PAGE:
15. Chair and boat forms
    1. For the sake of countering arguments that the above is absurdly difficult to comprehend, allow me to point out that the models presented above are themselves not quite the whole story. Indeed, note that because the angles between the carbon atoms are actually 109.5ø, the ring of ringed glucose is actually bent into three separate planes. For example, at the bottom of the text figure is what is known as the chair conformation of glucose. In the boat form the tipped down triangle on the right is tipped up (like this \_/ rather than this \/\).
  16. Making glucose models in 3-D
    1. The following is how to make 3-D representations of models 2, 3 and 4:
      1. Take out 6 carbons (black), 6 oxygens (red), 12 hydrogens (balls), 7 bent bonds, 12 short bonds, and 12 long bonds.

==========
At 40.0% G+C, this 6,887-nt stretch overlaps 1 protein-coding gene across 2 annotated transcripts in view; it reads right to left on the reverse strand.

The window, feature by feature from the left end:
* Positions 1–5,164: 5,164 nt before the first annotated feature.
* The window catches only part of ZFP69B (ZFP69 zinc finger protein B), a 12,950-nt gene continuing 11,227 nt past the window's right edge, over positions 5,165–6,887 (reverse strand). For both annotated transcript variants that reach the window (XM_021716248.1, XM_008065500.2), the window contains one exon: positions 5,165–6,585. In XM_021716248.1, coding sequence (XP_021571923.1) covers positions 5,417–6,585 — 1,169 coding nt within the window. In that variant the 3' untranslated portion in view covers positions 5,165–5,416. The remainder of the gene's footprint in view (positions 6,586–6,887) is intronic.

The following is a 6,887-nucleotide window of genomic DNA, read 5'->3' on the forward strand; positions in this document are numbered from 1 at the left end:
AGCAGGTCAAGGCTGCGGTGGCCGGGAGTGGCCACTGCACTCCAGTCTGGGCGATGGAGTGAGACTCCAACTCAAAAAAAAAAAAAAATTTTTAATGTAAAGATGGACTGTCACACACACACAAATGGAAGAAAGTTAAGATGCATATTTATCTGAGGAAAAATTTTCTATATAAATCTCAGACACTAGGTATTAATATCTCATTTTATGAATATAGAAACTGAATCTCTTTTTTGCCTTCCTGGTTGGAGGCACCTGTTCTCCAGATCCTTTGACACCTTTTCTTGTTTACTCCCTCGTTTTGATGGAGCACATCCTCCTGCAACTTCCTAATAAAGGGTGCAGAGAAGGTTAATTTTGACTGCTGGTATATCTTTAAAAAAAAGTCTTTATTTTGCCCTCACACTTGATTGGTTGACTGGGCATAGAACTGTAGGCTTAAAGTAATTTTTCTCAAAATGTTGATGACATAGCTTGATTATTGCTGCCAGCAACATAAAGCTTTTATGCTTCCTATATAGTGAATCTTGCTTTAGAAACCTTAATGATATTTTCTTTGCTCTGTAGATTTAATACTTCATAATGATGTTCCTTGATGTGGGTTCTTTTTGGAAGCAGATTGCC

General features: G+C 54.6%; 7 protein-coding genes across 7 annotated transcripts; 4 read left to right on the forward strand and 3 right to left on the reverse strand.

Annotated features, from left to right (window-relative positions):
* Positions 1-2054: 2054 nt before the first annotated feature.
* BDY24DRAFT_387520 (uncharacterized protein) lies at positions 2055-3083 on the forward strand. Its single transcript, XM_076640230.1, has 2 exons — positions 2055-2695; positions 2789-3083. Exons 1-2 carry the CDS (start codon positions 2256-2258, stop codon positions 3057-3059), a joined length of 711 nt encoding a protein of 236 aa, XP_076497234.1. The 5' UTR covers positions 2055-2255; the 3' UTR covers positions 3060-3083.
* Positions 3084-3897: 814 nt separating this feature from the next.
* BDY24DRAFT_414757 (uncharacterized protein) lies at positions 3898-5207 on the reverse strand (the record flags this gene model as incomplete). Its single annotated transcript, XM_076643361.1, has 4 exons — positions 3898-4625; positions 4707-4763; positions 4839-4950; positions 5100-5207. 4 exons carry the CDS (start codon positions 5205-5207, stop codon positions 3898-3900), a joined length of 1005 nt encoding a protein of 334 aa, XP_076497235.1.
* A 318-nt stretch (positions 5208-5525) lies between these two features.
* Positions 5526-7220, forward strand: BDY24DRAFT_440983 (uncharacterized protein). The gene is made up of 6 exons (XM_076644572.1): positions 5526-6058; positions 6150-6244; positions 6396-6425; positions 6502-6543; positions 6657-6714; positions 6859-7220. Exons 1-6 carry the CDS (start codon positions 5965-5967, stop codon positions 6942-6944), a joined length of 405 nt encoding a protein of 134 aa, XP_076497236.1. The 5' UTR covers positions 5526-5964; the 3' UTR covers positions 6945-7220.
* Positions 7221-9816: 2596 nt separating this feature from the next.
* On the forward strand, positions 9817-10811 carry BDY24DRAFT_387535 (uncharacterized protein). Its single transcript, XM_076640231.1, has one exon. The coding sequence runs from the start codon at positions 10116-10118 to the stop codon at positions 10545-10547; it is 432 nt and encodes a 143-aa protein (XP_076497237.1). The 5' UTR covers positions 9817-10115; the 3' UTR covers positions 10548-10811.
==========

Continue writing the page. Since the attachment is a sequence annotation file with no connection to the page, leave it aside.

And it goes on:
2. Connect all six carbons with curved bonds.
      3. Arrange chain such that each curved bond is concave up (i.e., as in model 3).
      4. Put all hydrogens on short bonds.
      5. Put hydrogens on five of six oxygens.
      6. Attach long bonds to all five -OHs.
      7. Place two curved bonds on remaining oxygen.
      8. Place the double bonded oxygen created in step 7 on the carbon at one end of the chain made in step 2.
      9. Arrange this carbon attached to the double bonded carbon oriented up.
      10. Starting with the second carbon from the top, attach -OHs to the carbons on the right, left, right, and right (i.e., #2, #3, #4, and #5 carbon respectively).
      11. Place the remaining -OH on the last (sixth) carbon.
      12. Place hydrogens on all the remaining carbon slots.
      13. Note how this molecule as formed resembles glucose in model 1 and, especially, model 2. Note that groups cannot be rotated around middle carbons.
      14. Remove -OH and -H on second carbon and switch these groups to form galactose. Reconstitute glucose.
      15. Replace curved bonds between carbons with long bonds.